Farmers determined to continue family tradition

Bob and Samantha “Sam” Dederick display some of the old-time artifacts on their farm. (Photo by David Gordon)

Saugerties is marking the 200th anniversary of the town’s incorporation this year. Most parts of town look a lot different today than they did then, but did you know many of the farms in operation at that time are still going? A few are still owned by the descendents of the original owners.  Others belong to people with a sense of history, who have preserved the records of ownership back to the earliest settlements.

Some of the owners of these early agricultural endeavors were on hand at the Saugerties Farmers’ Market Saturday, Saturday, July 30, to talk history. That included tales of their family farms and descriptions of old farming methods.

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The Trumpbours

Bill and Ellie Trumpbour live on a farm that has been in Bill’s family since 1732. The farm was named to the register of historic sites in 1985, and the family takes pride in its history. Bill’s forbearers were Palatines, Germans who, fleeing religious wars on the continent, sought asylum in England and were sent to the Hudson Valley in the early 1700s to find ship building materials. They settled in Germantown and Westcamp.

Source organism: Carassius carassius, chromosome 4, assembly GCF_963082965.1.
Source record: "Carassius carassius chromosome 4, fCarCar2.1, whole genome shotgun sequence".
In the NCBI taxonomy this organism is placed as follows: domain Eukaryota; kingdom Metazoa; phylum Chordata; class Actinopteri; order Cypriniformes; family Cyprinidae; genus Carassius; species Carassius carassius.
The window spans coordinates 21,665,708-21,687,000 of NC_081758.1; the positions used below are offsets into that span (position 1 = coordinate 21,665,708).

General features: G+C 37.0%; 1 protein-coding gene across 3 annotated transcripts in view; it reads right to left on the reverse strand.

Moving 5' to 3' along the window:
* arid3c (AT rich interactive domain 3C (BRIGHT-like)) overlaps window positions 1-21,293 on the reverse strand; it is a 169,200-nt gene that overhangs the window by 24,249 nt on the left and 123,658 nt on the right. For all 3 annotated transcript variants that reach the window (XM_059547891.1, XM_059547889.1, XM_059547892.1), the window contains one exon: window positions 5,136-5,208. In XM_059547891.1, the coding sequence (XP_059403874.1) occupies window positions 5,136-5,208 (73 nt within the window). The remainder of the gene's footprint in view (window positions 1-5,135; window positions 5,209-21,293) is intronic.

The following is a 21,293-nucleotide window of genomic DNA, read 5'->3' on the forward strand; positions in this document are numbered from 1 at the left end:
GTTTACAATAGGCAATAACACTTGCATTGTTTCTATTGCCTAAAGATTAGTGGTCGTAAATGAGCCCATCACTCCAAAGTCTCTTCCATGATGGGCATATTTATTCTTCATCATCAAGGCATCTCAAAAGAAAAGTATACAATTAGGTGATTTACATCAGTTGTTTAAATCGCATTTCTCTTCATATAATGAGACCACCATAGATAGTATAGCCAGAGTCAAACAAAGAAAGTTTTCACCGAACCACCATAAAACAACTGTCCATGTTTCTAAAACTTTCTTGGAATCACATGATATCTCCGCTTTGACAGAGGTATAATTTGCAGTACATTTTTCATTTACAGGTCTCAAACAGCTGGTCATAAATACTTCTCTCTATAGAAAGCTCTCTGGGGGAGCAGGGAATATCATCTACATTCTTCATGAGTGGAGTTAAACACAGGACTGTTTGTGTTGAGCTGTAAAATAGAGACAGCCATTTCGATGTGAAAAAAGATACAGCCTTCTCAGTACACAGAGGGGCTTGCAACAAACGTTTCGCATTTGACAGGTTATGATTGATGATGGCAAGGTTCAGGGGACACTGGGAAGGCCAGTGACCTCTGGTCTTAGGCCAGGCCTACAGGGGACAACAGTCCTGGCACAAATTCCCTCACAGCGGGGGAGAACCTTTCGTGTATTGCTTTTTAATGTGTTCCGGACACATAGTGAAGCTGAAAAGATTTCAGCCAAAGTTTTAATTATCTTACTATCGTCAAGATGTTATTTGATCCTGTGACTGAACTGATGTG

Bill plans on turning an old stone house on the property into a Palatine museum.

Like most local farmers, the Trumpbours worked other jobs. Bill has held a variety of  sales jobs, including stock, encyclopedias and life insurance. Ellie worked as a legal secretary to several area attorneys, and also worked as a secretary at IBM.

Even with farm related tax breaks, Bill said property taxes cut deep into the family’s  income. If farms are to survive in this economy, something will have to be done about real estate taxes, he said.

Over the years, the family has raised animals and a variety of crops, but as they have grown older their primary product is hay. At one time, the farm had 136 acres. But the New York Thruway Authority took a piece of the land by eminent domain, leaving them with about 120 acres. Ten acres are on the far side of the Thruway.

Trumpbours are interested in transfering development rights – a program that allows conservation organizations, such as Scenic Hudson, to pay owners of rural land up front in return for an agreement to preserve the land and not sell it to developers.

 

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